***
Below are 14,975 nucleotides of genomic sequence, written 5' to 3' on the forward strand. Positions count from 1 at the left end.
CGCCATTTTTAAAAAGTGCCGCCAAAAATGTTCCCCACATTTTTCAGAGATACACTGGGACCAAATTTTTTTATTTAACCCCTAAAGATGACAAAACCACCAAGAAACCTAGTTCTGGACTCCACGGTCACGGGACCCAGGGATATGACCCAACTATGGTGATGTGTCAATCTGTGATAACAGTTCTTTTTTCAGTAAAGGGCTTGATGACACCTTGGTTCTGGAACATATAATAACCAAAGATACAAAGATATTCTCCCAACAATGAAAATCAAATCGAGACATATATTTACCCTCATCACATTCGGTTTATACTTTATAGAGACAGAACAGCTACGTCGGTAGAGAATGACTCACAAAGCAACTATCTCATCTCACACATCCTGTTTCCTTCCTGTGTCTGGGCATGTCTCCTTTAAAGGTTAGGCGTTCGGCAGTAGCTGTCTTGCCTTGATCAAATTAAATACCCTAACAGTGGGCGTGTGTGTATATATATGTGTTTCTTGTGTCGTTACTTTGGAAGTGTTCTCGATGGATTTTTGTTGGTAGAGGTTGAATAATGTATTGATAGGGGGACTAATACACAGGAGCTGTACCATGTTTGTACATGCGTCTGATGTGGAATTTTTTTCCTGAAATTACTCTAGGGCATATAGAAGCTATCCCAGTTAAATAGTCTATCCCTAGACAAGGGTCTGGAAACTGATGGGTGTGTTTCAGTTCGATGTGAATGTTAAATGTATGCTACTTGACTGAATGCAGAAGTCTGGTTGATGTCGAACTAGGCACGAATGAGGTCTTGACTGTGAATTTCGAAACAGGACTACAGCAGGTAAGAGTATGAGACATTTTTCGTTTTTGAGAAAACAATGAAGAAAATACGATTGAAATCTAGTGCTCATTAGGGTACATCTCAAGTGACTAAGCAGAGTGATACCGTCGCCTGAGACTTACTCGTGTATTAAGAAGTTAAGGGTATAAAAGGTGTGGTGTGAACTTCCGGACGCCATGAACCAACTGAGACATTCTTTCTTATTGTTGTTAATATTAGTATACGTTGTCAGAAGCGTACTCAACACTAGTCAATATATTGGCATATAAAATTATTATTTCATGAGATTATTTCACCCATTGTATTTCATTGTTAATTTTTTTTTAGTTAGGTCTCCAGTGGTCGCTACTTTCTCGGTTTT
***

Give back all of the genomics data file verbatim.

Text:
Below are 14,975 nucleotides of genomic sequence, written 5' to 3' on the forward strand. Positions count from 1 at the left end.
CGCCATTTTTAAAAAGTGCCGCCAAAAATGTTCCCCACATTTTTCAGAGATACACTGGGACCAAATTTTTTTATTTAACCCCTAAAGATGACAAAACCACCAAGAAACCTAGTTCTGGACTCCACGGTCACGGGACCCAGGGATATGACCCAACTATGGTGATGTGTCAATCTGTGATAACAGTTCTTTTTTCAGTAAAGGGCTTGATGACACCTTGGTTCTGGAACATATAATAACCAAAGATACAAAGATATTCTCCCAACAATGAAAATCAAATCGAGACATATATTTACCCTCATCACATTCGGTTTATACTTTATAGAGACAGAACAGCTACGTCGGTAGAGAATGACTCACAAAGCAACTATCTCATCTCACACATCCTGTTTCCTTCCTGTGTCTGGGCATGTCTCCTTTAAAGGTTAGGCGTTCGGCAGTAGCTGTCTTGCCTTGATCAAATTAAATACCCTAACAGTGGGCGTGTGTGTATATATATGTGTTTCTTGTGTCGTTACTTTGGAAGTGTTCTCGATGGATTTTTGTTGGTAGAGGTTGAATAATGTATTGATAGGGGGACTAATACACAGGAGCTGTACCATGTTTGTACATGCGTCTGATGTGGAATTTTTTTCCTGAAATTACTCTAGGGCATATAGAAGCTATCCCAGTTAAATAGTCTATCCCTAGACAAGGGTCTGGAAACTGATGGGTGTGTTTCAGTTCGATGTGAATGTTAAATGTATGCTACTTGACTGAATGCAGAAGTCTGGTTGATGTCGAACTAGGCACGAATGAGGTCTTGACTGTGAATTTCGAAACAGGACTACAGCAGGTAAGAGTATGAGACATTTTTCGTTTTTGAGAAAACAATGAAGAAAATACGATTGAAATCTAGTGCTCATTAGGGTACATCTCAAGTGACTAAGCAGAGTGATACCGTCGCCTGAGACTTACTCGTGTATTAAGAAGTTAAGGGTATAAAAGGTGTGGTGTGAACTTCCGGACGCCATGAACCAACTGAGACATTCTTTCTTATTGTTGTTAATATTAGTATACGTTGTCAGAAGCGTACTCAACACTAGTCAATATATTGGCATATAAAATTATTATTTCATGAGATTATTTCACCCATTGTATTTCATTGTTAATTTTTTTTTAGTTAGGTCTCCAGTGGTCGCTACTTTCTCGGTTTT